Observationally constrained values of the global radiative response coefficient are pivotal to assess the reliability of modeled climate feedbacks. A widely used approach is to measure transient global radiative imbalance related to surface temperature changes. However, in this approach, a potential error in the estimate of radiative response coefficients may arise from surface inhomogeneity in the climate system. We examined this issue theoretically using a simple two-zone energy balance model. Here, we dealt with the potential error by subtracting the prescribed radiative response coefficient from those calculated within the two-zone framework. Each zone was characterized by the different magnitude of the radiative response coefficient and the surface heat capacity, and the dynamical heat transport in the atmosphere between the zones was parameterized as a linear function of the temperature difference between the zones. Then, the model system was forced by randomly generated monthly varying forcing mimicking time-varying forcing like an observation. The repeated simulations showed that inhomogeneous surface heat capacity causes considerable miscalculation (down to −1.4 W m−2 K−1 equivalent to 31.3% of the prescribed value) in the global radiative response coefficient. Also, the dynamical heat transport reduced this miscalculation driven by inhomogeneity of surface heat capacity. Therefore, the estimation of radiative response coefficients using the surface temperature-radiation relation is appropriate for homogeneous surface areas least affected by the exterior.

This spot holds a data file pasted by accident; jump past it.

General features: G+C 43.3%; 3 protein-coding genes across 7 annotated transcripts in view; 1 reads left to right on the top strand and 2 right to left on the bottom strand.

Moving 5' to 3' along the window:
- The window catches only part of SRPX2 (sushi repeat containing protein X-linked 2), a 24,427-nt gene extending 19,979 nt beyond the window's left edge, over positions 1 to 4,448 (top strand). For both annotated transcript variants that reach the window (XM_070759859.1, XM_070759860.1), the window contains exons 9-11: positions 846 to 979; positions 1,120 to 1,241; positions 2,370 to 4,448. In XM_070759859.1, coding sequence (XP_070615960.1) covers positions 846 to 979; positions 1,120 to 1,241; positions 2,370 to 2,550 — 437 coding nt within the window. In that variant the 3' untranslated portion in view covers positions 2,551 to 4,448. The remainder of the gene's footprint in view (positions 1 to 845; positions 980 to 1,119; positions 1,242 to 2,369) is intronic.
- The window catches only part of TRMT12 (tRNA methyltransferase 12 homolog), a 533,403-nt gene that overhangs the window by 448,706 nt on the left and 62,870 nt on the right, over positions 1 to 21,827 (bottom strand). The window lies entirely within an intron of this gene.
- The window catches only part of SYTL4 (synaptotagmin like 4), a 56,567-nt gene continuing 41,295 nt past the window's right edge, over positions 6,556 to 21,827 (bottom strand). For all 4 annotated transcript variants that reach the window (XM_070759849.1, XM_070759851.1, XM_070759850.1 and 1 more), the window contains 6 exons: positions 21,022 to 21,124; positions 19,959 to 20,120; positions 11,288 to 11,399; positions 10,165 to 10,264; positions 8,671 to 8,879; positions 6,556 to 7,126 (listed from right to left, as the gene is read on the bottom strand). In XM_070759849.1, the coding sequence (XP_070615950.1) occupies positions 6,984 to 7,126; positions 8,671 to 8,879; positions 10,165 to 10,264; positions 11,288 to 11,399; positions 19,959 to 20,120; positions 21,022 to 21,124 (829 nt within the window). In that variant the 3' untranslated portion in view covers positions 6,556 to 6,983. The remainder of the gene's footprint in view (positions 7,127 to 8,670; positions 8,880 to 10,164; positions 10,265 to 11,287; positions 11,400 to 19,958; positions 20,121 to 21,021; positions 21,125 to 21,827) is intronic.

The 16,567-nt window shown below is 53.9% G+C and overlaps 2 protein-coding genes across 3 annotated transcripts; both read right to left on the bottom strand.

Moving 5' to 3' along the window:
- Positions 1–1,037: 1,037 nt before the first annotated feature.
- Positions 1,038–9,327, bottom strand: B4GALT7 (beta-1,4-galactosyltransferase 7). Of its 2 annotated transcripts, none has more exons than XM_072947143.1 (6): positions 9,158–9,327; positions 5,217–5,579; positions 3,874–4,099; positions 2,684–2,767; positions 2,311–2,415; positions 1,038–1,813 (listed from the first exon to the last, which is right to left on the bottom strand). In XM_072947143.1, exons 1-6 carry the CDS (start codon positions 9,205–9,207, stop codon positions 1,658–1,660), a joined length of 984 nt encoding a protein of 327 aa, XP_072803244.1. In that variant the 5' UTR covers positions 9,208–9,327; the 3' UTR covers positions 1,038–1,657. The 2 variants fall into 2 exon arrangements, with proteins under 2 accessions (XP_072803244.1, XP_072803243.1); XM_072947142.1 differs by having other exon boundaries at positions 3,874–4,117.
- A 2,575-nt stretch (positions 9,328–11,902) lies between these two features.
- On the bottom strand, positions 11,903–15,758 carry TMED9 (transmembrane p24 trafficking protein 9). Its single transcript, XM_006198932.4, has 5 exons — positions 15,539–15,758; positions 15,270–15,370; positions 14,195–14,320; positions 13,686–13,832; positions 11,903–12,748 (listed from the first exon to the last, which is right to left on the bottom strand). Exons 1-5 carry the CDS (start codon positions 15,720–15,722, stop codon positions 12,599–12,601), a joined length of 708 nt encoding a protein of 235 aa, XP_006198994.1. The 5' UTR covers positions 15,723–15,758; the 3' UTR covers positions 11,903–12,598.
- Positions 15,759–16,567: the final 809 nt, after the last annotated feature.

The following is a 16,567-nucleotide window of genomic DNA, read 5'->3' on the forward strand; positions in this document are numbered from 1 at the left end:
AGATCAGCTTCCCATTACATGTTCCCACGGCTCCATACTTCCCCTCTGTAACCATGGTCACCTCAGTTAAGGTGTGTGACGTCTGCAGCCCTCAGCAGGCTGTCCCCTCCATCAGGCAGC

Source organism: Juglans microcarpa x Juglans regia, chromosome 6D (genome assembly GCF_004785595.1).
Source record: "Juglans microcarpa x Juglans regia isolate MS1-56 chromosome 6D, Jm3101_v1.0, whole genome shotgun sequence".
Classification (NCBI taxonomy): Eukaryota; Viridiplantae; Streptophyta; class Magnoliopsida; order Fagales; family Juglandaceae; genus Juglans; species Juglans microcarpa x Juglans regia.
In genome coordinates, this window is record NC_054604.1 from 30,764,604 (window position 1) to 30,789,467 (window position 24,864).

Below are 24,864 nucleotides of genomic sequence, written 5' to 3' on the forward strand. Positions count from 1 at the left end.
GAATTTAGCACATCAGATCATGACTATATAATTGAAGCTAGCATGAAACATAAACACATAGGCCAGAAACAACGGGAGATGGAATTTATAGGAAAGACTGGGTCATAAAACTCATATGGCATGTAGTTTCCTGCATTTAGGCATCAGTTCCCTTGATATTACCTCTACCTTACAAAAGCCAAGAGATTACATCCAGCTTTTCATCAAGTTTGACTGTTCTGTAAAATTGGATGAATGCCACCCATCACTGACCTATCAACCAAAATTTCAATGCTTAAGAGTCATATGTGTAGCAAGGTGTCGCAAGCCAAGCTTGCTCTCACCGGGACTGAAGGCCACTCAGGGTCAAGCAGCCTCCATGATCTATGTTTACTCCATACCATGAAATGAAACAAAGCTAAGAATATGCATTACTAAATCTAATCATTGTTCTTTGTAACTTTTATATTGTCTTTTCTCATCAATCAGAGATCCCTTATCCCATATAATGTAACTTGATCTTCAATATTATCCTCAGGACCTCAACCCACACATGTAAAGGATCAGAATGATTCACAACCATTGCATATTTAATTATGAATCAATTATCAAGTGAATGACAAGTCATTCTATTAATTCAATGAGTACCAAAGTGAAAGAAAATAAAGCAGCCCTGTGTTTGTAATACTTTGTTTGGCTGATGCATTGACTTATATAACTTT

Bibliographical noteFunding Information:
Administration Research and Development Program under grant KMIPA2015-6110. Y.-S. Choi acknowledges the support of the Jet Propulsion Laboratory, California Institute of Technology, sponsored by the National Aeronautics and Space Administration (NASA).
This work was funded by the Korea Meteorological Administration Research and Development Program under grant KMIPA2015-6110. Y.-S. Choi acknowledges the support of the Jet Propulsion Laboratory, California Institute of Technology, sponsored by the National Aeronautics and Space Administration (NASA).
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